With Philadelphia trying to become a major energy hub, the wall of secrecy surrounding the condition of tracks and bridges used by trains carrying highly flammable crude oil through neighborhoods, behind schools, and past commerce centers, must come down.
Every week, about 150 million gallons of crude move through the region, but the people who would be most affected by an accident have no way of knowing whether the tracks or bridges used by oil freight cars are safe.
More than 700,000 people in the region live within a half-mile of rail lines, The Inquirer's Paul Nussbaum reported Sunday. Federal emergency guidelines call for nearby residents to be evacuated if a train catches fire, so clearly they have a vested interest in knowing the condition of tracks and bridges.
However, the railroads aren't subject to the Emergency Planning and Community Right to Know Act, which means what the railroads find after inspecting bridges and tracks isn't open to public scrutiny. The Federal Railroad Administration doesn't even keep a list of how many rail bridges there are.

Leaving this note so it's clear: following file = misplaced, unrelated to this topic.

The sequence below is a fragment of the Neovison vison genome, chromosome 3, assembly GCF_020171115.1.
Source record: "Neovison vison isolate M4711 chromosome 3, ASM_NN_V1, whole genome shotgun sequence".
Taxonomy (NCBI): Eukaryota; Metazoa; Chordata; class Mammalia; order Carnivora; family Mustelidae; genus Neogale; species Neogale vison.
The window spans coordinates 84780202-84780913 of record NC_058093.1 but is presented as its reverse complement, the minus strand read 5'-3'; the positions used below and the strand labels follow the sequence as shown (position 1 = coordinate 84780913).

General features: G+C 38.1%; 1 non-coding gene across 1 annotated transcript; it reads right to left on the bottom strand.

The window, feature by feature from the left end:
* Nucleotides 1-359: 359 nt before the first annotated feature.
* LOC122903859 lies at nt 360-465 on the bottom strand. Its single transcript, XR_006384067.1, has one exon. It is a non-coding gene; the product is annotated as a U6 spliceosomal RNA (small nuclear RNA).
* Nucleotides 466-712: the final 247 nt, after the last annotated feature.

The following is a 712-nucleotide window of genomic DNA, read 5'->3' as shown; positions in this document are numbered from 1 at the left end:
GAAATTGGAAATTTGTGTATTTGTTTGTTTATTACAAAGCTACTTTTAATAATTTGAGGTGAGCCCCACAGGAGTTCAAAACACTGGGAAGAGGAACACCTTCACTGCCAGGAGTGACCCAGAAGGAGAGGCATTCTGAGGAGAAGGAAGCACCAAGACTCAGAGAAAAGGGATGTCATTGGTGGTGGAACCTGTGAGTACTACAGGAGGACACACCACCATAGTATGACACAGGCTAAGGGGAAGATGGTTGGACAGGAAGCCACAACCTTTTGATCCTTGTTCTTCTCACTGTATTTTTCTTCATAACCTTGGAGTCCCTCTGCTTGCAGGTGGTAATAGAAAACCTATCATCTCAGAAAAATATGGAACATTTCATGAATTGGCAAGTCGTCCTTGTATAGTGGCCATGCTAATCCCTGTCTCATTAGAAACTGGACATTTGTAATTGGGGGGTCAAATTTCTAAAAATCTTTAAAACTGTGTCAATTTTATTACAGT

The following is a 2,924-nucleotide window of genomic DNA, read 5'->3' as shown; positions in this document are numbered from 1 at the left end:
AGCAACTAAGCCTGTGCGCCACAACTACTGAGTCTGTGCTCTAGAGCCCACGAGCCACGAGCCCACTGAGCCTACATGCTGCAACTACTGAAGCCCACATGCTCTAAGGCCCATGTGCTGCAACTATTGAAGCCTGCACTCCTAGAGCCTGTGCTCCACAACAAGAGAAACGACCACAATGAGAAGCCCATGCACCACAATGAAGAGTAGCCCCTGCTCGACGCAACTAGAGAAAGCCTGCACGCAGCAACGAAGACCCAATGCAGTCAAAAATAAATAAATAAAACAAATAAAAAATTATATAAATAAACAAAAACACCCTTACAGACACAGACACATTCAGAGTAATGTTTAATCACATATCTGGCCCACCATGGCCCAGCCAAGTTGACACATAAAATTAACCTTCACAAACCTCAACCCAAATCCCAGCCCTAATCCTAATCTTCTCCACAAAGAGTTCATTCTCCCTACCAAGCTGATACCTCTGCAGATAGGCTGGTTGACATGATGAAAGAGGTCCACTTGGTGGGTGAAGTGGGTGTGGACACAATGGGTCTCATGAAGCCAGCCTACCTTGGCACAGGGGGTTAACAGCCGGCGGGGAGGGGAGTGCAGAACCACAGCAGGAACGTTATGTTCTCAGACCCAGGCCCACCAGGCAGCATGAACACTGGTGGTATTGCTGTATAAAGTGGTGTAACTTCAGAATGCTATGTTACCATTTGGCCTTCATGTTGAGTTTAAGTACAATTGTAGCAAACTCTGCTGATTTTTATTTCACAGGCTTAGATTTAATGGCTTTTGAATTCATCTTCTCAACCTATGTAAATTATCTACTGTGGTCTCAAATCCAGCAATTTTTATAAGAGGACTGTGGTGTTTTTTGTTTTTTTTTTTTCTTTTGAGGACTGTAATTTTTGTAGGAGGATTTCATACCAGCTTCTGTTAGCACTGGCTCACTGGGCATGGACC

New rules have voided a federal requirement that railroads share information about large oil shipments with state emergency response commissions. And in those cases where railroads and emergency responders collaborate, the information they share is exempt from public disclosure laws.
That's just wrong. The public must know the condition of tracks and bridges to urge government intervention when necessary. Otherwise, railroads more concerned with their bottom lines may put profits ahead of public safety.
An oil-laden train derailed and exploded two years ago in Quebec, killing 47 people. Last year, six of seven cars that derailed on the Schuylkill Arsenal Bridge near University City were carrying crude oil. Fortunately, no one was injured, and no oil leaked. Neither was anyone injured earlier this month when a North Dakota town had to be evacuated after an oil train derailed and caught fire.
Without public review, it is impossible to know whether the railroads are diligently trying to remedy infrastructure and safety problems and are working closely with emergency responders to make sure they are prepared to deal with oil train accidents.
Railroads have cited national security and the need to protect proprietary information as reasons for their secrecy, but those sound more like excuses. Withholding information from the public won't keep a would-be terrorist from targeting easily recognizable oil cars as they pass through a city.
For too long, railroads have appeared to exert undue influence over government. Government needs to show more concern for public safety by insisting on full disclosure of the railroads' findings after they inspect tracks and bridges.